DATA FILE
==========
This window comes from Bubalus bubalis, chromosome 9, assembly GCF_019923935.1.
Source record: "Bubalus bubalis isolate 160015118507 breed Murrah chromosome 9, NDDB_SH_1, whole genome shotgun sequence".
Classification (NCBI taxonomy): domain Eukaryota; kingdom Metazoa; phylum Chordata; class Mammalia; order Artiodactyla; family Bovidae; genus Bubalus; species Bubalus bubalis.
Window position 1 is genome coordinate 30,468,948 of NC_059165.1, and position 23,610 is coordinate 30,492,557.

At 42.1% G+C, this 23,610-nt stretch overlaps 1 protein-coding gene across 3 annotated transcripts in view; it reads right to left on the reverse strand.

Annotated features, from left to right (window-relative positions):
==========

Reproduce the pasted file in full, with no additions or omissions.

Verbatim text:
This window comes from Bubalus bubalis, chromosome 9, assembly GCF_019923935.1.
Source record: "Bubalus bubalis isolate 160015118507 breed Murrah chromosome 9, NDDB_SH_1, whole genome shotgun sequence".
Classification (NCBI taxonomy): domain Eukaryota; kingdom Metazoa; phylum Chordata; class Mammalia; order Artiodactyla; family Bovidae; genus Bubalus; species Bubalus bubalis.
Window position 1 is genome coordinate 30,468,948 of NC_059165.1, and position 23,610 is coordinate 30,492,557.

At 42.1% G+C, this 23,610-nt stretch overlaps 1 protein-coding gene across 3 annotated transcripts in view; it reads right to left on the reverse strand.

Annotated features, from left to right (window-relative positions):